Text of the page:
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Woodards Dragonfly
By Alan Shepherd, Tasmania, Australia
Tied and photographed by Richard Komar, Texas

I read with great interest, postings on the FAOL Bulletin Board, about dragonflies and bass. After reading the postings, I realized that this particular pattern and information; although concerning trout, may be of great interest to bass anglers as well.

Being equipped with large compound eyes, dragonflies are extremely sharp-sighted hunters. Like damselflies, dragonflies are usually found patrolling rivers, lakes and ponds, catching and eating a lot of little bugs. However unlike damselflies, dragonflies can stray some distance from water. Some species of dragonfly can fly at speeds that approach 40 miles per hour. Dragonflies are big insects, they swoop at their prey plucking it from the air with their legs. Also they can fly forwards, backwards, and hover, sort of like a helicopter only much more maneuverable.

To a trout, an adult dragonfly represents a good meal. When a trout eats a dragonfly, it gains in one mouthful, all the nutritional value the dragonfly has captured and eaten. Therefore, to a trout, a dragonfly is worth spending energy to catch. Why spend all that energy in eating little bugs when all you have to do is, be an expert jumper and on target?

Consider the mechanics that must go on in the trout body to accurately capture an airborne dragonfly. First it must spot its prey by cruising or patrolling its beat. When a dragonfly eventually comes into its field of vision, immediately the trout begins stalking its prey. As the dragonfly flies around erratically close to the surface, hunting prey, it almost goads the trout into attacking. Instantly the trout begins to track it, hopeful of that favorable moment. The trout fins come into play, propelling, steering and zigzagging as it follows the fly. The instant when a dragonfly hovers in one spot - the missile trout is launched, it is the opportune time for to attack. If the fish hesitates the dragonfly will surely move.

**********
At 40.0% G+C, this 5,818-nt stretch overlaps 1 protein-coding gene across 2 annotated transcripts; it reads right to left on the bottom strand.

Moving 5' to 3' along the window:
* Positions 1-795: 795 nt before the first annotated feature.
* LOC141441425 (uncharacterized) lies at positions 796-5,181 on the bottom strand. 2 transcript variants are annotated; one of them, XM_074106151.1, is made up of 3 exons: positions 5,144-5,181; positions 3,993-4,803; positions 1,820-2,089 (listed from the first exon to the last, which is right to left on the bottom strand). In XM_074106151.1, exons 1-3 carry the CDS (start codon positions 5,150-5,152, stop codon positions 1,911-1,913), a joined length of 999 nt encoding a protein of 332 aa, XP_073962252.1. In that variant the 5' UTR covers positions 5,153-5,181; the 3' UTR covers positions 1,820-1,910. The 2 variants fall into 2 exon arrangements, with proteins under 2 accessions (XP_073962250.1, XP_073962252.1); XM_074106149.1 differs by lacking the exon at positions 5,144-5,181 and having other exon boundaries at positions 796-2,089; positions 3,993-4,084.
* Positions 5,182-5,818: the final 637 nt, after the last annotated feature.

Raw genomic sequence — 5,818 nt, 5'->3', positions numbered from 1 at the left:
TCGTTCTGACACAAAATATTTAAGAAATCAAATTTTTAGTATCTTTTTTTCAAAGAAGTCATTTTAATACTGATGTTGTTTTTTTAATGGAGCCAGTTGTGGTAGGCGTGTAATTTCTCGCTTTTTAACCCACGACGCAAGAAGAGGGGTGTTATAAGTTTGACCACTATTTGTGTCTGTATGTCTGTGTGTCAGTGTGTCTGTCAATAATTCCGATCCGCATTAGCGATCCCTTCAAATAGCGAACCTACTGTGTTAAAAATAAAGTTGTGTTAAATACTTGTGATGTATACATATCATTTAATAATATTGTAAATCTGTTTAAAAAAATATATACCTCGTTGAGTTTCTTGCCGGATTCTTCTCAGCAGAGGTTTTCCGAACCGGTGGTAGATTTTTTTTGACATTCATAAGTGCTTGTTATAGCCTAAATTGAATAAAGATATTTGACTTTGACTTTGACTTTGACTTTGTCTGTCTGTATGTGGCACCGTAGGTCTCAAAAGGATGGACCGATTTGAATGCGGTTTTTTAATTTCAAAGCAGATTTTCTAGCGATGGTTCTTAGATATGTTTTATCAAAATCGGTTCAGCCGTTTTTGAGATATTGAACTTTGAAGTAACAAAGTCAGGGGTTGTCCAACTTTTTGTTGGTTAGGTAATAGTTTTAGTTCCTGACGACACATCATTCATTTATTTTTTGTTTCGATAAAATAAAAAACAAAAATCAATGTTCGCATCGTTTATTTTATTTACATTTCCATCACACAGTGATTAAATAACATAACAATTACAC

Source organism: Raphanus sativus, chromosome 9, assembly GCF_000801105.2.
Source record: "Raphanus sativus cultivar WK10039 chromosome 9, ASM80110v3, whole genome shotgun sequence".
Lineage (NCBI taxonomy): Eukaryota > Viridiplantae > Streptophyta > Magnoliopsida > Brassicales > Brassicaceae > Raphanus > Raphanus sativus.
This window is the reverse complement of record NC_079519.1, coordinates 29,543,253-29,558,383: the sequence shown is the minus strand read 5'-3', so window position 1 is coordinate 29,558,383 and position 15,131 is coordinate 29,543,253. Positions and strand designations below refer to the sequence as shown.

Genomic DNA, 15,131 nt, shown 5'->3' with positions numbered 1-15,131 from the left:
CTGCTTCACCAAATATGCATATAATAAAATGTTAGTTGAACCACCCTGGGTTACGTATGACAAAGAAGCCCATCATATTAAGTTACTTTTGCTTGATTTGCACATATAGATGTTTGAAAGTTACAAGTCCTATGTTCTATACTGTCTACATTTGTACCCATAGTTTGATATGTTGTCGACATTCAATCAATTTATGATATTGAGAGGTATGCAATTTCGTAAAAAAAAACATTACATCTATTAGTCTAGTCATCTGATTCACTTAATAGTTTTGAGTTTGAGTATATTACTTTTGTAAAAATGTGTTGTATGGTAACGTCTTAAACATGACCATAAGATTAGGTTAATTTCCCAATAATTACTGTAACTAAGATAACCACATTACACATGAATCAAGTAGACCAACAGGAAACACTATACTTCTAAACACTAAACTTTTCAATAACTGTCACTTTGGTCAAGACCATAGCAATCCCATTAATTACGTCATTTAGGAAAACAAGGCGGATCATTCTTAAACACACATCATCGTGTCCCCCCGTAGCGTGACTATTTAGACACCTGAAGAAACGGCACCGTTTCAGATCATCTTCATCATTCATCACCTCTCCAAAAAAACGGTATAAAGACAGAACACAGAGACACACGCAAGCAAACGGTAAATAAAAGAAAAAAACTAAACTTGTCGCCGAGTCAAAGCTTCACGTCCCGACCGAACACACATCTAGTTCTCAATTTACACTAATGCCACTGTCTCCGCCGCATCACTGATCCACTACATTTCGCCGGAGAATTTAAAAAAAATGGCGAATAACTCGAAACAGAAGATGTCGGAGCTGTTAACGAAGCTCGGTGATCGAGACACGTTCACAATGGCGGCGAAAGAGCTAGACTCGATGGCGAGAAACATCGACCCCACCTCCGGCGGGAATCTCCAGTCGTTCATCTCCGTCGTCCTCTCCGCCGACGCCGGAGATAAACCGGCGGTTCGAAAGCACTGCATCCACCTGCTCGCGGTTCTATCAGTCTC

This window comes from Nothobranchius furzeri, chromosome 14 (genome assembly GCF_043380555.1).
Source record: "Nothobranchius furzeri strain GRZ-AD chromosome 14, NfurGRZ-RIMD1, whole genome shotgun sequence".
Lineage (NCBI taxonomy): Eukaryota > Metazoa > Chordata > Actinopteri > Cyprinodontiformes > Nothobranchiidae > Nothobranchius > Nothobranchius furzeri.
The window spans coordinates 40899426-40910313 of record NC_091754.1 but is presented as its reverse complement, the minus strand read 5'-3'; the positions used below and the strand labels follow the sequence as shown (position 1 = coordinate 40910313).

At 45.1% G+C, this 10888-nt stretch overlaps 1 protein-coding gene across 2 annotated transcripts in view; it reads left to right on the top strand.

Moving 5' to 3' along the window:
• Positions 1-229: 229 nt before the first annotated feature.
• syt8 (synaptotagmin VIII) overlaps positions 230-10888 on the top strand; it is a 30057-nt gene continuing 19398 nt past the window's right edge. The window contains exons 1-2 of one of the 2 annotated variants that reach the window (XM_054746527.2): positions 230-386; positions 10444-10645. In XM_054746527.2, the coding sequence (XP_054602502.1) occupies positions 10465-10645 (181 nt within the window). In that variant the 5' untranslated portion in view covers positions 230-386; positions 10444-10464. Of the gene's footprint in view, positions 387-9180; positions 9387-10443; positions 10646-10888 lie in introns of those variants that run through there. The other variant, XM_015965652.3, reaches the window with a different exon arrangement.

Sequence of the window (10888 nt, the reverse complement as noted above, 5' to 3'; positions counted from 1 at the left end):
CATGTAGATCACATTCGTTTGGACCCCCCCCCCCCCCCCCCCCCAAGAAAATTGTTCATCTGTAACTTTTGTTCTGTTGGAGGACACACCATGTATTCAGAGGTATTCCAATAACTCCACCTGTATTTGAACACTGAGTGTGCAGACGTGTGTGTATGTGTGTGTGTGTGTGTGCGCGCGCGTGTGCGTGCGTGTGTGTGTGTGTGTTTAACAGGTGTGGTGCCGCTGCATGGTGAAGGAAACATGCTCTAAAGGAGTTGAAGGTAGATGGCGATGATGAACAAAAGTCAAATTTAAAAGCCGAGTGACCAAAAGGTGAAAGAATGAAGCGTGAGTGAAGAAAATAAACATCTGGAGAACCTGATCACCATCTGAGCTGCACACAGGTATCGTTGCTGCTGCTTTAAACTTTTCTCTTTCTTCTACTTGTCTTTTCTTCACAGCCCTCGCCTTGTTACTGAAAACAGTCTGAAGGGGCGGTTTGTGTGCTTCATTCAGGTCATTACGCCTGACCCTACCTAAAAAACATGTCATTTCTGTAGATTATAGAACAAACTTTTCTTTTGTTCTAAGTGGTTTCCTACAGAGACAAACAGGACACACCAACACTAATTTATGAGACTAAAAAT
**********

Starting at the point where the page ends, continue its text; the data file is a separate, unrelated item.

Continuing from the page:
It is a spectacular sight to witness trout launching themselves clean out of the water like a accurate missile, taking dragonflies on the wing. There is nothing more exasperating than to be in a situation where you can see the fish, often big fish, but no matter what fly you cast to them, they ignore it with utter disdain. I remember one occasion when I cast a beautiful pattern I had spent hours making. Well it worked all right; it was very attractive to another dragonfly that perched on top of it. I don't think the dragonfly saw it as a sexual partner; rather it saw it as a convenient place to perch. Almost instantly a trout attacked it, somehow coming completely out of the water taking the natural, but leaving my concoction of fur and feathers still sitting there, not even touched. So much for that fly, back to the drawing board. These are the mystifying ways of trout on those really hot sultry days when they become keyed into taking nothing else but airborne dragons and/or damsels. Dragonflies and damsels can't actually land on the water like smaller insects such as mayflies or caddis without becoming trapped. On rare occasions one may end-up on the water where it will partially sink, trapped in the surface film with wings in the spent position. Even a fly representing a dragonfly trapped in the surface film is usually ignored by trout, so how should one fashion and fish a dragonfly?